Automation to ensure green CI on master

CI on master is sometimes failing, which makes it harder for new contributors to make PRs because they don’t have a good signal about success/failure. Some projects like Rust ensure that the master branch of rust-lang/rust is always in a valid state.

Are devs opposed to such a system or has nobody got around to setting up the automation or is there a budget problem?

The problem with this is that our test suite is slightly non-deterministic so there are times where someone merges a PR that was green by chance that then ends up having a bug that is detected in say 10% of CI runs which would then block a lot of other PRs from merging while we identify the PR that broke things and fix it.


How (if at all) does rust manage to evade spurious failures? Do we know what kinds of non-determinism in our testsuite often leads to these failures?

Is there a good way to identify tests with nondeterministic outcomes?

example of commits to main branch that failed CI

From talking with some rustaceans I think that’s not really in master. My link above shows Rust has a system of trying multiple commits at once to save time, and in this case one of the commits in a group failed, but the final “rollup” merge commit for that group was successful Auto merge of #114565 - matthiaskrgr:rollup-p7cjs3m, r=matthiaskrgr · rust-lang/rust@72c6b8d · GitHub

I think a good philosophy is described in this issue from a (non-rust but very good) async library , namely applying heavy effort to track down and eliminate each flaky test (and how to do it).

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What aspect of the CI tests are non-deterministic?

Would it be worthwhile to make all tests deterministic?

There are a number of non-deterministic aspects. Some are intentional (e.g. math tests using random numbers to increase code coverage over time), some are more inherent/annoying (e.g. file state, internet connection issues). The second set are definitely good to remove but the first possibly should stay.

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One could imagine two sets of tests - with the fully deterministic set never allowed to fail, with stringent things like CI having to pass before merge is allowed.


There are two ways to divide those test sets:

  • split into two phases of execution
  • split into two separate CI tasks

If divided into two execution phases: simpler to implement, perhaps just modify test/runtests.jl.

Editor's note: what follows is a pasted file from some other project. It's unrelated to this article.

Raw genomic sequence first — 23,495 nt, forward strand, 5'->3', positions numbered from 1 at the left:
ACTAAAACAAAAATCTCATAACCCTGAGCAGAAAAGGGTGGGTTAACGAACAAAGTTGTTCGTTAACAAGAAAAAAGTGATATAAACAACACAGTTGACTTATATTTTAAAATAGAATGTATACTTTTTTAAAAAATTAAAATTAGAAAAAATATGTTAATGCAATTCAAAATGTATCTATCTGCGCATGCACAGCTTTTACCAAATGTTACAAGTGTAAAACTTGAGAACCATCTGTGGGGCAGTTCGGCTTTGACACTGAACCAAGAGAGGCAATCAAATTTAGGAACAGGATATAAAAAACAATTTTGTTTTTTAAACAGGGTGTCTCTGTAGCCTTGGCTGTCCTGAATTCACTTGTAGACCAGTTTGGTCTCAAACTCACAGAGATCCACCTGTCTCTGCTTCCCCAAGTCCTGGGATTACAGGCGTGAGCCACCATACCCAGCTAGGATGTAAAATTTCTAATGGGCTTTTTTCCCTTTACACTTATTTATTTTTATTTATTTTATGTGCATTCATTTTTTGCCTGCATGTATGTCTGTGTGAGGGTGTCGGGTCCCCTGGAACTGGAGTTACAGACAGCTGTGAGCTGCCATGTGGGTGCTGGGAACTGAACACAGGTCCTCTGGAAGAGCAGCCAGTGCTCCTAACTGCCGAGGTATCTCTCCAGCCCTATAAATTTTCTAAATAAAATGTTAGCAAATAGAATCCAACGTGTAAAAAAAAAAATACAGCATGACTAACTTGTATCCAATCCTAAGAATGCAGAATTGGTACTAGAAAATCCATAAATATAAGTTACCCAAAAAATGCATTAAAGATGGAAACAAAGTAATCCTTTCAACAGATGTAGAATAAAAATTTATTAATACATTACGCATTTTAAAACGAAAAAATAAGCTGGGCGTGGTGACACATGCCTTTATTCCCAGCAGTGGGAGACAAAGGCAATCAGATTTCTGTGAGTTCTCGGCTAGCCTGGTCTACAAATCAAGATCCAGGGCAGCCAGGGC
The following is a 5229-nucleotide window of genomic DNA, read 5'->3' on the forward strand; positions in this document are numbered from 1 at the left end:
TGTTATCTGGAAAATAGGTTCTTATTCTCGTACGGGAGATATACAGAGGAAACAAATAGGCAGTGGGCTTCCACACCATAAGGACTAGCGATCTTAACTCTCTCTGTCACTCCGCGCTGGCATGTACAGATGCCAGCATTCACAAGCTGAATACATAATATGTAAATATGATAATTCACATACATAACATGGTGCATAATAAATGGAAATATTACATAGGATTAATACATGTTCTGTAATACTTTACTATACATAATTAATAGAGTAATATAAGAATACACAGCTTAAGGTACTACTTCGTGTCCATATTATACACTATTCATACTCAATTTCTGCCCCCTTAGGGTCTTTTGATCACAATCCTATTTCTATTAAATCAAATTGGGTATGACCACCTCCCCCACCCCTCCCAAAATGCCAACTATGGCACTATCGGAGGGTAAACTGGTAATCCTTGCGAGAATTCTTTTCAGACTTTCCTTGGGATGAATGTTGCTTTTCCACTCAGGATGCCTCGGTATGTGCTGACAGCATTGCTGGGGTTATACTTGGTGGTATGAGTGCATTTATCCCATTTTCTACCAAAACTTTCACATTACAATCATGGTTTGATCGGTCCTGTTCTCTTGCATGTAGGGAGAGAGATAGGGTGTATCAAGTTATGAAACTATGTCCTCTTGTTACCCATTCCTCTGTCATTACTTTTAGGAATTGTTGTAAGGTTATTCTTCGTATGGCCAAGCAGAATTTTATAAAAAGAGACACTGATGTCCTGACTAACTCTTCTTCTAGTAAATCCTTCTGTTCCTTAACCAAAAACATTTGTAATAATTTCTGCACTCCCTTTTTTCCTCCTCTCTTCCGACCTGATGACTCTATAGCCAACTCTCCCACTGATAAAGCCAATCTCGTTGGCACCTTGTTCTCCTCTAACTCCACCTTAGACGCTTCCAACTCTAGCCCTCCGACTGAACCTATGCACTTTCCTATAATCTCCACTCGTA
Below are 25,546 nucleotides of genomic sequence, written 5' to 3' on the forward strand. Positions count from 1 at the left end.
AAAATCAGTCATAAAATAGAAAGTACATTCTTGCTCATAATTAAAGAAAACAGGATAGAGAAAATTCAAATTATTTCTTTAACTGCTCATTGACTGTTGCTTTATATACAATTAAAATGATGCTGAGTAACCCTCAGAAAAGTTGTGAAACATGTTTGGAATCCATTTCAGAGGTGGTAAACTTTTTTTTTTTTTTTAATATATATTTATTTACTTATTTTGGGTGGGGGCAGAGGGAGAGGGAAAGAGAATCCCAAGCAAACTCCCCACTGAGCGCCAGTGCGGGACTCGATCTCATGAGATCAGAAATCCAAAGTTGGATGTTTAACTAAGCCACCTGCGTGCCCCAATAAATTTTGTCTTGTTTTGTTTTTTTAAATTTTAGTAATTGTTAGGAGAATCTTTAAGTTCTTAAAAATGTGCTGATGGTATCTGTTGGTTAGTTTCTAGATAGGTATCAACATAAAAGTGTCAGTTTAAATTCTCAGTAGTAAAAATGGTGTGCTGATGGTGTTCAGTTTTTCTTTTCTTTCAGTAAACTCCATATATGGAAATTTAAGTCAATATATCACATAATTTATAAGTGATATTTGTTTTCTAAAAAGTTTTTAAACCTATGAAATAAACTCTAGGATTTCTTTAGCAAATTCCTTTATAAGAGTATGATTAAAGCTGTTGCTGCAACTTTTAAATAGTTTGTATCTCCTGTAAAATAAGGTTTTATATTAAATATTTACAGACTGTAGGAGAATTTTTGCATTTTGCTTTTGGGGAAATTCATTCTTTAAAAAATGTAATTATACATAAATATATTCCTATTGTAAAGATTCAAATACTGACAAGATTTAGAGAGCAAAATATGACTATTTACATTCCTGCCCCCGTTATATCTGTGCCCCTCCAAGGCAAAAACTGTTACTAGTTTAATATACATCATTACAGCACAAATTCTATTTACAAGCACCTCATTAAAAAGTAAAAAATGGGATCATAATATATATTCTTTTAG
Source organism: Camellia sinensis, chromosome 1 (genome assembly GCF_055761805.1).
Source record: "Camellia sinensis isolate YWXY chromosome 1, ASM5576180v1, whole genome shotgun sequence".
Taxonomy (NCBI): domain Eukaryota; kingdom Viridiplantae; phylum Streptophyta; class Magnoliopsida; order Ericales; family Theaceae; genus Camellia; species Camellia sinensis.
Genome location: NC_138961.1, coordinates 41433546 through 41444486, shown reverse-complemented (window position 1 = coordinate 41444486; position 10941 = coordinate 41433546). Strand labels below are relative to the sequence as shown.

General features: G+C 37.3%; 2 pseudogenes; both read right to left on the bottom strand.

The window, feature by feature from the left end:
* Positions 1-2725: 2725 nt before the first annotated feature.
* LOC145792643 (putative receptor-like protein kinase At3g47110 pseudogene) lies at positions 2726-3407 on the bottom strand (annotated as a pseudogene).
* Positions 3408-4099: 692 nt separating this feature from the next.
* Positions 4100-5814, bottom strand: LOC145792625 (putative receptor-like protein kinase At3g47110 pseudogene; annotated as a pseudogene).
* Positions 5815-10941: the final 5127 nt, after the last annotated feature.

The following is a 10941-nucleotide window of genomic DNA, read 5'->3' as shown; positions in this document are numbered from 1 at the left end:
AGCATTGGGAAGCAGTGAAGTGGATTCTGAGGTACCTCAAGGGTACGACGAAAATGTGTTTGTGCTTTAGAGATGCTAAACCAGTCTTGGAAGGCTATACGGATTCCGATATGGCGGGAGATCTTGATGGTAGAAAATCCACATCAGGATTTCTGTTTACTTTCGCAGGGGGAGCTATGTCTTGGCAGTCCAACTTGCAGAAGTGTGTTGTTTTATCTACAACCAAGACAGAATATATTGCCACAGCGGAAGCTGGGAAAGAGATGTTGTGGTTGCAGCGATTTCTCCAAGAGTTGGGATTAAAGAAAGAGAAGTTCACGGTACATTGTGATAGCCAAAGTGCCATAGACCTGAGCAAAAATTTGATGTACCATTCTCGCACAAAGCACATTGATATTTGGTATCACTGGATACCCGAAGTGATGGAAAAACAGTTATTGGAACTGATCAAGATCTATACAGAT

The deterministic test is executed first, and if it fails, the whole test fails. After passing the deterministic test, continue executing the other tests.
If the CI platform does not support returning multiple states, you may need to manually check the test results of the latter phase.

If you choose to split tests: the number of tests to be run doubles, but you can get a better view of the status of each type of test run.

Not sure what you mean?

What is rust stance on non-deterministic tests? A very superficial search seems to indicate they don’t have them but I couldn’t find any reliable source.

(e.g. math tests using random numbers to increase code coverage over time)

How does using an RNG which can lead to random failures improve test coverage if the first solution to failures is to run the test suite again and hope the RNG plays nicely this time around?


theoretically at least we only rerun tests after looking to see what failed and if it’s potentially real

Hopefully in this case the preferred solution is to use the failure as a bug report and try to fix it. This class of failure is generally easy to reproduce by setting the RNG seed.

Is there a list of tests which are RNG-unstable?

The rng tests aren’t the ones that cause failures, by far the most common failure is network tests.


Would it help if all network tests had their own ci job so one could immediately see that failures are unrelated, and one could run only that one again manually?

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This discussion is great and I am learning a lot from it. Some of the questions and suggestions are quite pertinent/insightful. I would urge the folks spearheading this questioning to document what is being learnt and to even make pull requests with their suggestions (even if the pull request is draft and incomplete) in order to keep the ball rolling – otherwise we will just have a long thread that becomes outdated. The core devs have not done this not because they do not agree it is valuable but because their TODO lists of valuable work is 10x longer than what they have the time to do.

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